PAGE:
would be offered in the Behavioral and Social Sciences department. The
response to my inquiry was “you are the first student who has come to me
expressing any interest in this department (BHSS). Right now we are focused
on raising enrollment of full time students most of whom come from Asian
countries. The current market in Asia is for Business and Media degrees so that
is what we must focus on for now. Perhaps somewhere down the road, when
enrollment goes up we can look at improving other areas and expanding your
department. So at this time, I have to say that we most likely will not have
anything more to offer you if you return next spring.” This was hardly the
response I expected, but it certainly discouraged me from the possibility of
returning to WUT for a second semester. It is understandable that there must be
a business aspect to running any university; however there also has to be an
academic aspect and WUT is extremely weak in certain departments. It seems
unfair to only focus on certain departments while making it nearly impossible
for other students, particularly those majoring in Anthropology, Sociology,
Religious Studies, Philosophy, etc. to attend this campus unless they take a
semester of classes unable to fill any of their degree requirements.

Overall, the academics at WUT leave much to be desired and many students would
like to see this change. A number of improvements can be made to raise the quality of
academics at Webster University Thailand despite the size of the student body such as:
establishing better overall communication between campuses, initializing discussion and


consensus of academic standards to ensure a quality education is offered at every campus,
and finally more oversight from the St. Louis campus to ascertain whether or not these
standards are met at the WUT campus. If possible, please involve previous study abroad
students in further discussions. We have lots to say and would like to be included in this
Thank you for your time.
Dana Pacheco
Anthropology, Year 4
Webster University St. Louis

Additional Comments from a fellow study abroad student:
1. Overall impression of Webster-Thailand: The way St. Louis is advertising the Thailand
campus is with pictures of people on elephants, not pictures of people in classrooms. There's a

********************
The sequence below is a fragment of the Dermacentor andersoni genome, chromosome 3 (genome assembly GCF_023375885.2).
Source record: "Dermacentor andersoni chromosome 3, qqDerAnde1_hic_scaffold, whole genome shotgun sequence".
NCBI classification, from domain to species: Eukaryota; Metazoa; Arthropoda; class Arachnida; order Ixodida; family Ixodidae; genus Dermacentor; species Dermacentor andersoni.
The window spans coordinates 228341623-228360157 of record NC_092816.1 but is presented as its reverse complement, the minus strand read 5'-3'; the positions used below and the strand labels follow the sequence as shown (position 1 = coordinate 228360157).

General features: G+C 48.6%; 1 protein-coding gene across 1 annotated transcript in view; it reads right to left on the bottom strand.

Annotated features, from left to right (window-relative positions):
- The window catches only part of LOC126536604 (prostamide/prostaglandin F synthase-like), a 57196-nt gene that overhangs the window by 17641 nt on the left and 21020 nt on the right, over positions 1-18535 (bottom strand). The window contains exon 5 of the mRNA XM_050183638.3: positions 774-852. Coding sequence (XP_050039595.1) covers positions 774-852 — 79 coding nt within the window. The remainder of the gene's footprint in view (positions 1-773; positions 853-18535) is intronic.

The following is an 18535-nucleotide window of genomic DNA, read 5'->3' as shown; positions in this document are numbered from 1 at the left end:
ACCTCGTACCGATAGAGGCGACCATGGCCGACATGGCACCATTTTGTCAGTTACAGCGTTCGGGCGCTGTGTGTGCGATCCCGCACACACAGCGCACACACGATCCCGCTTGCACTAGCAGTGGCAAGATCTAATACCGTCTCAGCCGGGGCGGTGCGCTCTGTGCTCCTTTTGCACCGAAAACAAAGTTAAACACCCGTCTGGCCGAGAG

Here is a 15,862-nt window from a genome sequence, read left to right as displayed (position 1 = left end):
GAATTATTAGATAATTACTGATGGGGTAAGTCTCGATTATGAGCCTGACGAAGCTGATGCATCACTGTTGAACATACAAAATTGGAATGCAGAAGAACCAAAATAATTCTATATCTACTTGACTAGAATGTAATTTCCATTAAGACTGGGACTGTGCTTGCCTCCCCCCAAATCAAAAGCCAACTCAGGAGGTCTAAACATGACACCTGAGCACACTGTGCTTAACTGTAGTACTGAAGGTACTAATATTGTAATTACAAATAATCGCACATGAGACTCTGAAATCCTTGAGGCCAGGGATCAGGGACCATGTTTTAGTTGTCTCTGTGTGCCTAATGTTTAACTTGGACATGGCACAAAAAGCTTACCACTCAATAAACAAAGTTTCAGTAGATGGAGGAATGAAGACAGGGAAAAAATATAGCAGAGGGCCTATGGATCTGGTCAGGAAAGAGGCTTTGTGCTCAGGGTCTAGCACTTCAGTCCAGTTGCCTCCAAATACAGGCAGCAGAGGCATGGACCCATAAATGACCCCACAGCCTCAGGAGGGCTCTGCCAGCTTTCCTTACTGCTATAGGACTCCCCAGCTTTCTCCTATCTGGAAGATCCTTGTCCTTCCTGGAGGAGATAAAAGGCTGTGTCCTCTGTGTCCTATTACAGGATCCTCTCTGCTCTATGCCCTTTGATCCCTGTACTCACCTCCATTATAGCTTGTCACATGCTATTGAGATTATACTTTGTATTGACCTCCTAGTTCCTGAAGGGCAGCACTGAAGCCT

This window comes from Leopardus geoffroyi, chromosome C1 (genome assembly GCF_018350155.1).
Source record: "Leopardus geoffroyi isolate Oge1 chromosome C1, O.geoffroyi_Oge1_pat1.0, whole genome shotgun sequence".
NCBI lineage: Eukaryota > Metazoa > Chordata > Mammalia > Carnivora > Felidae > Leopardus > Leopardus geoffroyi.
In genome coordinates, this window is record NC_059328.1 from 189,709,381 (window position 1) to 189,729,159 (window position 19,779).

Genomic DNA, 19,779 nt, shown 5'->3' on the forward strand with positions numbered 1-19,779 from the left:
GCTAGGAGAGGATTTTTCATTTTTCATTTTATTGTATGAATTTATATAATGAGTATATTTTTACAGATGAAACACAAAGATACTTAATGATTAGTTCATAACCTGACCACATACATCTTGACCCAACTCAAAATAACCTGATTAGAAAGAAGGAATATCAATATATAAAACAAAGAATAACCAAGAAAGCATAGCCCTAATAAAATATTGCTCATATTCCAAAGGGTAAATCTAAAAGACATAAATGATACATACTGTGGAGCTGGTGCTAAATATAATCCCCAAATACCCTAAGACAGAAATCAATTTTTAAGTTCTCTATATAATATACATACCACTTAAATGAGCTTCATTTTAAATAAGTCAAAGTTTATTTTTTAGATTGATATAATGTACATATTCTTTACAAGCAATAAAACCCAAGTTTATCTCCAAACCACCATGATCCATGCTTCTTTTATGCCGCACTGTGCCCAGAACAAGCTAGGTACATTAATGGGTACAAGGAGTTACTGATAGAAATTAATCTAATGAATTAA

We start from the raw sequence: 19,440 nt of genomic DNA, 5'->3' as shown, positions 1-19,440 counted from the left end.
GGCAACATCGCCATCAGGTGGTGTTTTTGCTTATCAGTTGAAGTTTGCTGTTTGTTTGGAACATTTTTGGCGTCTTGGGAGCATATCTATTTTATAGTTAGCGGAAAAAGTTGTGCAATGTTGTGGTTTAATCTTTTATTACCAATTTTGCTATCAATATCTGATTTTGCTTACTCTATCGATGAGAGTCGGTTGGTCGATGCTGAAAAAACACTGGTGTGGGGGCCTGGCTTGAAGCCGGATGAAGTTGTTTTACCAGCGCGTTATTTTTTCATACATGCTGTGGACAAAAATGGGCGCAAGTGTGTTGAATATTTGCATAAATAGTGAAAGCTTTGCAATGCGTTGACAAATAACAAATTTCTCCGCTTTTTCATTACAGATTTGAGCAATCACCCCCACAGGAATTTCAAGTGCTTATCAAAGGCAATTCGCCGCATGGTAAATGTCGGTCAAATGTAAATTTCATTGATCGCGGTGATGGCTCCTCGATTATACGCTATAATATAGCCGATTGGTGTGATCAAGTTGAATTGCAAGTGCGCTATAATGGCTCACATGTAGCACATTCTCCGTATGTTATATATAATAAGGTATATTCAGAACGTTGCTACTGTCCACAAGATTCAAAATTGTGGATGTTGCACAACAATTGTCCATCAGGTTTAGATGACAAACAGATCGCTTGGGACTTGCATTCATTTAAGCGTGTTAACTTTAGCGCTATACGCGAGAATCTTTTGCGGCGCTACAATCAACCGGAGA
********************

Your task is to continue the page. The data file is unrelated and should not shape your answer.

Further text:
reason for that. People go to the Cha-am campus to ride elephants, to pet monkeys and tigers,
to eat the Thai food (at the mall), to go to the beach, etc. I, personally, was disappointed because
I went to Thailand to learn about Buddhism, continue my Thai language studies, understand an
Eastern perspective on human rights, to teach and to learn. The only one of those offered as an
option on campus was learning Thai with Ajahn Jim. Everything else I had to go do on my own.
2. “The course offerings are quite lopsided. If you take a look at the course list, you can see that
the campus leadership is trying to push business and media. Liberal arts are getting the boot. If
that is the direction they want to go--to be a business and media school--then STL should tell
students that so they can make their decision knowing whether or not they are going to have a
good, valuable academic experience related to their area of study or not. As of right now, WUT
has posted a long-term wish list of classes it hopes to offer online, and that is what students look
at before they study abroad. Once they have paid all their money and the actual course book is
issued, they are left with two pages of business and media classes, a handful of psychology
courses, and a smattering of vaguely-outlined, general international relations courses with one of
two teachers.”
3. “Lack of oversight from main campus: A new, more firm relationship needs to be
established between St. Louis and Cha-am because the two schools are going in two
completely different directions and academics are suffering at WUT.”


4. “The connection between STL and Cha-am needs to be better established and more impartial.
Certain people have a tendency to tell people what they want to hear and many times what they
say is not what's actually happening on the ground.”
5. “There is a disconnect between all parties at the school. The impression of nearly all the
students and faculty is that three people are making all the decisions for the whole school and
no one else has any input or they will be fired. The faculty is completely disconnected
from one another and the students and the administration. The students have to fight for
every inch of power they have over their own college experience.”
6. “Would I do it again? Despite my disappointing experience at Webster Thailand, yes, I would
do it again. Thailand and Southeast Asia in general is a wonderful place and a wonderful
opportunity for studies in the behavioral and social sciences and for Webster in general. It has so
much to offer and we have so much to learn. It's important to establish this campus in Cha-am
and seize this chance to give students a completely new, open cultural experience.
Kris Parsons
Int'l Human Rights, Year 3
Webster University St. Louis